Frequently Asked Questions
Updated August 2022
What is INFER?
INFER, short for INtegrated Forecasting and Estimates of Risk, is a forecasting program designed to generate valuable signals and early warning about the future of critical science and technology trends and high-risk geopolitical events for U.S. Government policymakers. INFER empowers scientists, researchers, analysts, and hobbyists from inside and outside the U.S. Government to have a direct impact on policy and decision-making. The public portion of INFER is one of multiple forecasting sites to be operated as part of this program
INFER is run by the non-profit Applied Research Laboratory for Intelligence and Security (ARLIS) at the University of Maryland and Cultivate Labs. Funding for this program has been provided by a grant from Open Philanthropy.
The domain of this site is INFER-pub.com. What is INFER-pub?
The INFER program uses different forecasting platforms for participants inside and outside the U.S. Government. INFER-pub is what we lovingly call INFER-public, the forecasting platform open to the public. INFER-pub.com is one of multiple forecasting platforms targeting different populations inside and outside the U.S. Government.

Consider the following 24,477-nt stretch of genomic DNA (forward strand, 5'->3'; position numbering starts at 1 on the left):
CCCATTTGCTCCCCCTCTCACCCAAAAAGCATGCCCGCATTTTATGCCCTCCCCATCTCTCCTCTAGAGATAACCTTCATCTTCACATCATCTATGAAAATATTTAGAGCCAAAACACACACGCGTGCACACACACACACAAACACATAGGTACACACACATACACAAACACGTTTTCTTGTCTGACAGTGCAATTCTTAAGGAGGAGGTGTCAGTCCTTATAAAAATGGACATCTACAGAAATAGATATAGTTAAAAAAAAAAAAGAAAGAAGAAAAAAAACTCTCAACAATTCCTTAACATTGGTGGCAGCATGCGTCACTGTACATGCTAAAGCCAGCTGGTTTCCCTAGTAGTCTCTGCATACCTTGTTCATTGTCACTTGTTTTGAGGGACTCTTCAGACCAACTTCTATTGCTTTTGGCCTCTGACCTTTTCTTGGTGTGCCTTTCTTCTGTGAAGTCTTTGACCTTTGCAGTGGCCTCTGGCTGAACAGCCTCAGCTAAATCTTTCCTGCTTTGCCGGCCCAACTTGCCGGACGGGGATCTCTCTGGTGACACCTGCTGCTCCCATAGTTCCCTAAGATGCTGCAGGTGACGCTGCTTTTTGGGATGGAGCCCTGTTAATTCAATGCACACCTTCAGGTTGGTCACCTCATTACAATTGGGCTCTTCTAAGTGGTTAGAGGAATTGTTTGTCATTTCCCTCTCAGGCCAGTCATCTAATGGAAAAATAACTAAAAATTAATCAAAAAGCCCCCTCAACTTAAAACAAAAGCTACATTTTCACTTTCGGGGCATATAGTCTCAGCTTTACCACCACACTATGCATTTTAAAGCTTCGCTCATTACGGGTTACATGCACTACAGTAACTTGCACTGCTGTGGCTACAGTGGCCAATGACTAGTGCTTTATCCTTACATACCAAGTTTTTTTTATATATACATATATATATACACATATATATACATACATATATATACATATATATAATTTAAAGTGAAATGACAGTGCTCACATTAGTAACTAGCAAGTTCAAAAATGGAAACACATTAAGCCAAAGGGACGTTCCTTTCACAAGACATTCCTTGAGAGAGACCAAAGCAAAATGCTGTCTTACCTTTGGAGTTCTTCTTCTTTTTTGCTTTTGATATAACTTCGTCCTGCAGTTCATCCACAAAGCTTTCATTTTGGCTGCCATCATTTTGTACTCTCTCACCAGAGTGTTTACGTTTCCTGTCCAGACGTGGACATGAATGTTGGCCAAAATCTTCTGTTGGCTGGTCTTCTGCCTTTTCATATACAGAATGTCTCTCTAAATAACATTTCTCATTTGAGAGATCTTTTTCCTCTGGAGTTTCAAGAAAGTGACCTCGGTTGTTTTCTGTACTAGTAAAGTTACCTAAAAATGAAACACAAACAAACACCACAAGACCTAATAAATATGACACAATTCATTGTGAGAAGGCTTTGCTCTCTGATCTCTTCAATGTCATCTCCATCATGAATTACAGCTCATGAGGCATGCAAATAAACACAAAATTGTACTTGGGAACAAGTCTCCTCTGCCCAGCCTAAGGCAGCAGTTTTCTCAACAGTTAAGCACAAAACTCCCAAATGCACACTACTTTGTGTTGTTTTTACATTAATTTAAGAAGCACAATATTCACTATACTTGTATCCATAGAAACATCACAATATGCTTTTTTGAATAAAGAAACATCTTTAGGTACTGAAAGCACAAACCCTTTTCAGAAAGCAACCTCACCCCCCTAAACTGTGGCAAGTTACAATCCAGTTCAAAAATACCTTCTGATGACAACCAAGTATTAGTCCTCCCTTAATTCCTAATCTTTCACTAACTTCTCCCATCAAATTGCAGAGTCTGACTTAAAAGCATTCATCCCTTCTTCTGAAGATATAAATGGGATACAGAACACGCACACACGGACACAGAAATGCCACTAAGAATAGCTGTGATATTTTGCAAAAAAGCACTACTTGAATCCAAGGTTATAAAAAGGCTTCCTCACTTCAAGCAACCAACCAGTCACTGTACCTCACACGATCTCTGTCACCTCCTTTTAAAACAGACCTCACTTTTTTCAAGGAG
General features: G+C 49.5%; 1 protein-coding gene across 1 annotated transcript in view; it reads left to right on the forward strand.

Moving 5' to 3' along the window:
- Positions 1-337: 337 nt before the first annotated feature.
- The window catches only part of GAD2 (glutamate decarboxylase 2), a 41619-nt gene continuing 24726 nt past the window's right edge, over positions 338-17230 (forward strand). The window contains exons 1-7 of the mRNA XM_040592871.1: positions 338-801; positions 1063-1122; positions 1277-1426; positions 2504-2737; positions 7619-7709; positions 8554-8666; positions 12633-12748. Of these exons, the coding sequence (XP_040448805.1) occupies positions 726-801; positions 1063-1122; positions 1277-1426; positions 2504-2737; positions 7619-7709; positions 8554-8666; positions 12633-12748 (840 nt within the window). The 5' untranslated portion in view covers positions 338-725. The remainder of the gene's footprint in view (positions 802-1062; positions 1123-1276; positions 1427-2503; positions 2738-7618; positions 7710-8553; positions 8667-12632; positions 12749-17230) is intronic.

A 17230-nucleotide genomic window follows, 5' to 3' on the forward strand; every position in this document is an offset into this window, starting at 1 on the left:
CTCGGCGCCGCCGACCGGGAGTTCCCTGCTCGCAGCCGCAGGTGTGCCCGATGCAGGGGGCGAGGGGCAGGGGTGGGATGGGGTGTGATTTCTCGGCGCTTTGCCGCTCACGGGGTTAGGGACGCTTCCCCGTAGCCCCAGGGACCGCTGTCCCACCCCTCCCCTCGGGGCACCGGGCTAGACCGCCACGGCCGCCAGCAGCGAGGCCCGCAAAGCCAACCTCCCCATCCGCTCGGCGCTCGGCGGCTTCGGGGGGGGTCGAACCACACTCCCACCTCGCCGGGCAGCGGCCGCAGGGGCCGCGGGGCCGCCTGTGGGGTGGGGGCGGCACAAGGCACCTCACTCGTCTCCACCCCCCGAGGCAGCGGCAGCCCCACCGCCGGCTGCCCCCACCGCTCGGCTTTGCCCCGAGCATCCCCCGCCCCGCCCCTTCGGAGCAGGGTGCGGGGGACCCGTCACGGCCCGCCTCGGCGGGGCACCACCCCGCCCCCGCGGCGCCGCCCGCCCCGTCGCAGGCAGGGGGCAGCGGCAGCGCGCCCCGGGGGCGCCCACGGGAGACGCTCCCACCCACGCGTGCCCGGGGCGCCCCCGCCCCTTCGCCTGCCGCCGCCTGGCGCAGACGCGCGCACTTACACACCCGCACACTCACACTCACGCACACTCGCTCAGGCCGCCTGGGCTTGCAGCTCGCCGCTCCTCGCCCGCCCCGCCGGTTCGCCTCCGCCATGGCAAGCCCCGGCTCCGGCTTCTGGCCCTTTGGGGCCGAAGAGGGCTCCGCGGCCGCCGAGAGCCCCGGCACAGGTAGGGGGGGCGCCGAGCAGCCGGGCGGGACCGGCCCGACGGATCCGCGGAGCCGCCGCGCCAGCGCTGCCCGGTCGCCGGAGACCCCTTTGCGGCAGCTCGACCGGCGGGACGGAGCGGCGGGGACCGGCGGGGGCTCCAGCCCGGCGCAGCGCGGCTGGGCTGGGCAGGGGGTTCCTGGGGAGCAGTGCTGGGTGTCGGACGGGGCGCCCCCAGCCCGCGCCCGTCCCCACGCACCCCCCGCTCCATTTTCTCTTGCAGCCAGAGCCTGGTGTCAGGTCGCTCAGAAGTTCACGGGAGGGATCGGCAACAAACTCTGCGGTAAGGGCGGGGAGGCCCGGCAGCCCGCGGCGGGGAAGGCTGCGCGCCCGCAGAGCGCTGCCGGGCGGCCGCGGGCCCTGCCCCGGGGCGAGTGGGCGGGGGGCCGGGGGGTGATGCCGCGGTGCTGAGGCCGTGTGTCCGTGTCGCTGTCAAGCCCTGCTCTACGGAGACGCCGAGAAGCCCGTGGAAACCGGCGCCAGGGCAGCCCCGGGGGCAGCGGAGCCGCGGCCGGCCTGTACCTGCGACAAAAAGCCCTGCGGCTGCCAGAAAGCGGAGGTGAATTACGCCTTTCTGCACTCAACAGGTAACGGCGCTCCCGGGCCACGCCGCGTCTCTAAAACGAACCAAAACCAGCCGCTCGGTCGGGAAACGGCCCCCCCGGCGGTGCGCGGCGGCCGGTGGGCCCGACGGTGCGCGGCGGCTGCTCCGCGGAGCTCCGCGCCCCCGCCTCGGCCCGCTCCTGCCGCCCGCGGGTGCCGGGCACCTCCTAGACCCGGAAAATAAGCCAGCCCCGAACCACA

What is ARLIS?
The Applied Research Laboratory for Intelligence and Security (ARLIS) at the University of Maryland. ARLIS is one of 14 U.S. Department of Defense University Affiliated Research Centers (UARCs). ARLIS builds robust analysis in the "human domain,” focusing on three research areas: Human and Sociotechnical Systems; AI, Automation, and Augmentation; and Advanced Computing and Emerging Technologies.
Who do I contact if I need help?
For general questions about the project, click the "Contact Support" button below or send an email to [email protected].
What am I being asked to do as a participant?
We are asking participants to estimate the probability that various events related to science and technology trends and geopolitics will occur and to offer a rationale for their forecasts. INFER is designed to generate real-time crowd forecasts, so we ask participants to log in regularly (several times per month) to make and update their forecasts. We will also release new sets of questions periodically and encourage participants to check in when alerted of new questions. We also encourage you to support the project in other ways, such as suggesting forecasting questions or topic areas to the INFER team, inviting friends and colleagues, and posting about INFER on social media.